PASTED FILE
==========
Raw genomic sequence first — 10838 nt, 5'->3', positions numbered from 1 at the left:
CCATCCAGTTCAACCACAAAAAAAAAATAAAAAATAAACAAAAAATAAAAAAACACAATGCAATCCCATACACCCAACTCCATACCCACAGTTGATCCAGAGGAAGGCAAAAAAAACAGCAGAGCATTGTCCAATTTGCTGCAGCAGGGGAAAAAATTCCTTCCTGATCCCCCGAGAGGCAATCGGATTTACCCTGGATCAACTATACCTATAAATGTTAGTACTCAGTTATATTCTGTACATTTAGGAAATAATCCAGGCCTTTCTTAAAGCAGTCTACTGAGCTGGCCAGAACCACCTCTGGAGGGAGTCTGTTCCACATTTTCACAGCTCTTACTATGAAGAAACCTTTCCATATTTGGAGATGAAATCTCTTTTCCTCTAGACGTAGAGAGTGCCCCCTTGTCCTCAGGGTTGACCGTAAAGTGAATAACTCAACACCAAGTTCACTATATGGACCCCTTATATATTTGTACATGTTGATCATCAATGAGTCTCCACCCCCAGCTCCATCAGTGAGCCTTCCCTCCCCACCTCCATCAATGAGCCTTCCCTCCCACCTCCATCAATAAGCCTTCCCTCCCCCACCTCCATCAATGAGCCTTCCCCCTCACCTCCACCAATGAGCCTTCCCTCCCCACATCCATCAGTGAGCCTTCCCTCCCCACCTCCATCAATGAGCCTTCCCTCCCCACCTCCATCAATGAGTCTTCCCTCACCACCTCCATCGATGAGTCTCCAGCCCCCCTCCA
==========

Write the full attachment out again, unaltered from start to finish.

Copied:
Raw genomic sequence first — 10838 nt, 5'->3', positions numbered from 1 at the left:
CCATCCAGTTCAACCACAAAAAAAAAATAAAAAATAAACAAAAAATAAAAAAACACAATGCAATCCCATACACCCAACTCCATACCCACAGTTGATCCAGAGGAAGGCAAAAAAAACAGCAGAGCATTGTCCAATTTGCTGCAGCAGGGGAAAAAATTCCTTCCTGATCCCCCGAGAGGCAATCGGATTTACCCTGGATCAACTATACCTATAAATGTTAGTACTCAGTTATATTCTGTACATTTAGGAAATAATCCAGGCCTTTCTTAAAGCAGTCTACTGAGCTGGCCAGAACCACCTCTGGAGGGAGTCTGTTCCACATTTTCACAGCTCTTACTATGAAGAAACCTTTCCATATTTGGAGATGAAATCTCTTTTCCTCTAGACGTAGAGAGTGCCCCCTTGTCCTCAGGGTTGACCGTAAAGTGAATAACTCAACACCAAGTTCACTATATGGACCCCTTATATATTTGTACATGTTGATCATCAATGAGTCTCCACCCCCAGCTCCATCAGTGAGCCTTCCCTCCCCACCTCCATCAATGAGCCTTCCCTCCCACCTCCATCAATAAGCCTTCCCTCCCCCACCTCCATCAATGAGCCTTCCCCCTCACCTCCACCAATGAGCCTTCCCTCCCCACATCCATCAGTGAGCCTTCCCTCCCCACCTCCATCAATGAGCCTTCCCTCCCCACCTCCATCAATGAGTCTTCCCTCACCACCTCCATCGATGAGTCTCCAGCCCCCCTCCA